With Graduation done and dusted, you and your child may be nervous about the transition into Big School. Here are five tips to support your child with this significant milestone and set them up for success.
- Transparency and open communication.
- Validate your child's feelings and provide them with a safe space to express and regulate their emotions.
- Encourage independence.
- Being completely connected with your child's learning.
- Meet your child's teacher and role model positive relationships.
More ways to support your child's progression to big school
Transparency and communication about change can often support your child with feeling a sense of ease when transitioning into such a new world. Some changes you might see worth discussing could be transportation changes, which may go from car drop off to bus drop off. Other changes include the sound and purpose of the bell or knowing where to locate the bathroom during recess and lunchtime.
As adults, we can remember how overwhelming it may have been to change workplaces. Moving to an unfamiliar space is a vast process, and having a safe space to share our emotions throughout the journey allows for an opportunity to discuss feelings to be heard or create solutions. In turn, there is an opportunity to build resilience and adapt to change, an ongoing factor in our everyday life, including the transition to Big School.
Encouraging your child to perform and assist with some self-help tasks, such as putting their shoes on, carrying their bag, washing their hands, and labelling their belongings, can make the transition to school much smoother. These activities can boost your child's confidence and promote a sense of capability. A consistent routine is key for them to gain a sense of control and independence.
Staying informed about your child's day can provide talking points for conversations. You may discuss the learning experiences with them, ask about their peers, and view the Storypark updates sent by your Lifelong Learning Centre. You can reinforce some key concepts and support their learning by revisiting these educational experiences with your child, which can foster conversations about their day at big school and support recollection of information.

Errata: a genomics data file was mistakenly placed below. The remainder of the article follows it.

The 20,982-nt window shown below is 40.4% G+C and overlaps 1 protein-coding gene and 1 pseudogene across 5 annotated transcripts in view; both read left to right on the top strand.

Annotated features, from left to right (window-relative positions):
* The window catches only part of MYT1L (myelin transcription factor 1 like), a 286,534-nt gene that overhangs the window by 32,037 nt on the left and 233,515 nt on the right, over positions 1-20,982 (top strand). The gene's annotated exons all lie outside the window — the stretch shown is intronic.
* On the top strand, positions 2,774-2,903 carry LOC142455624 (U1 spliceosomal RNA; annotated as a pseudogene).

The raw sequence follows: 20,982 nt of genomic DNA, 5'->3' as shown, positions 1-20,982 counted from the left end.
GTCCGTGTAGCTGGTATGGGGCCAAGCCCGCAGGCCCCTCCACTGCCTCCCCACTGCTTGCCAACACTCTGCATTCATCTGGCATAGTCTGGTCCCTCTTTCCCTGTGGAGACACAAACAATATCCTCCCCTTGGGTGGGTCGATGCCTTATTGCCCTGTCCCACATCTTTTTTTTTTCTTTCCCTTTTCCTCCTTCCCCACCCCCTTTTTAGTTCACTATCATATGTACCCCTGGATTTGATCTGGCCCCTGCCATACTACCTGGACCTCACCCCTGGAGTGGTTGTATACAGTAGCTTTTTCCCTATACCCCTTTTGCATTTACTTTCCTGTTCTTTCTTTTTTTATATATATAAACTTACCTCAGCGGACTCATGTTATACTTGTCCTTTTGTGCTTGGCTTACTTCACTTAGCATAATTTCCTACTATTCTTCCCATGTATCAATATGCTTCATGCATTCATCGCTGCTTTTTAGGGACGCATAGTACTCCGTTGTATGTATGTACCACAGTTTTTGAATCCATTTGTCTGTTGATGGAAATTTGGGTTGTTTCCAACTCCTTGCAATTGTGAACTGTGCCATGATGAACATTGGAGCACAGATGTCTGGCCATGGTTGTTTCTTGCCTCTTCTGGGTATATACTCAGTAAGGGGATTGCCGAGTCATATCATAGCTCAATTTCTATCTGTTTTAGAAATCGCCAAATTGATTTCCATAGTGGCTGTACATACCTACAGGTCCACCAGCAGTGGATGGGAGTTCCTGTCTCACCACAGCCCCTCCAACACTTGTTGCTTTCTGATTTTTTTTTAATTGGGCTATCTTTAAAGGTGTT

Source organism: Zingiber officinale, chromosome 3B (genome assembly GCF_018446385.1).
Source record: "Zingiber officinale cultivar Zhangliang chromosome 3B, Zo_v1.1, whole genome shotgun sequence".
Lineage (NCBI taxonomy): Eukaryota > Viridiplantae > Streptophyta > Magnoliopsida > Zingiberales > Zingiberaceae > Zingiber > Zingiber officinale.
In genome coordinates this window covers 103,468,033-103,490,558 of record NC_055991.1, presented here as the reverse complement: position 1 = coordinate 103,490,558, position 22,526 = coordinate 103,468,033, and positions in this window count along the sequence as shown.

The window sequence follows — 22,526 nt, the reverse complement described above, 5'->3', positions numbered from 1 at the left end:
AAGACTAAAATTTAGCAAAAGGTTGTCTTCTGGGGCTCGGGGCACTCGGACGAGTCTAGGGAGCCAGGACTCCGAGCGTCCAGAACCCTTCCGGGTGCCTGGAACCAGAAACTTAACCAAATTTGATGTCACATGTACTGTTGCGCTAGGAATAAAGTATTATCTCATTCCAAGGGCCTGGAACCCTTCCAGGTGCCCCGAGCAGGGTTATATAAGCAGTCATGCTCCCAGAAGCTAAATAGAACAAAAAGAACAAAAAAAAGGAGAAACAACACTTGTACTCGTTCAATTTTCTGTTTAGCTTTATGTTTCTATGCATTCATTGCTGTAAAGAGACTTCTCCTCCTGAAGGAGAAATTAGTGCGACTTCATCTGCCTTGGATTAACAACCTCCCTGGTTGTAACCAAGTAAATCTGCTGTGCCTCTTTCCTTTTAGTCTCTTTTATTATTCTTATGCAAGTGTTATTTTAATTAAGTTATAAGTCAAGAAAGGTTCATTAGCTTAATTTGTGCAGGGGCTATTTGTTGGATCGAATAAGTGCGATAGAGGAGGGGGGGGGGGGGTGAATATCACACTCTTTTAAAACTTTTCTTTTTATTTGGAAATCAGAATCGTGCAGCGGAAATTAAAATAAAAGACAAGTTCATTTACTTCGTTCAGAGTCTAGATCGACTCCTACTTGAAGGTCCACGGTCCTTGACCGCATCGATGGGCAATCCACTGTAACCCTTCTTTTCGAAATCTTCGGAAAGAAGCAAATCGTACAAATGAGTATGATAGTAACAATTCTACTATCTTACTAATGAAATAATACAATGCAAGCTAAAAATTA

Meeting your child's teacher before the transition can support your child in feeling a sense of belonging when they see positive relationships being role-modelled. Not only will this benefit your child's transition, but it could also ease your nerves as a parent!
The Lifelong Learning Healthy Beginnings Curriculum emphasizes the establishment of secure attachments and positive relationships between babies and educators through the use of the Circle of Security and learning zones focused on play schemas that support babies physical and intellectual development.
The Lifelong Learning Early Experiences Curriculum emphasizes the development of Toddlers’ language and social development using the Abecedarian approach within our intentional learning zones focused on play schemas that support toddlers' physical and intellectual development.
We use Project-based learning, appropriate technology and enrichment programs to spark the best experiences. The Lifelong Learning: School Readiness Curriculum emphasizes enquiry-based projects and foundation academic skills to support children’s development of key 21st-century school readiness.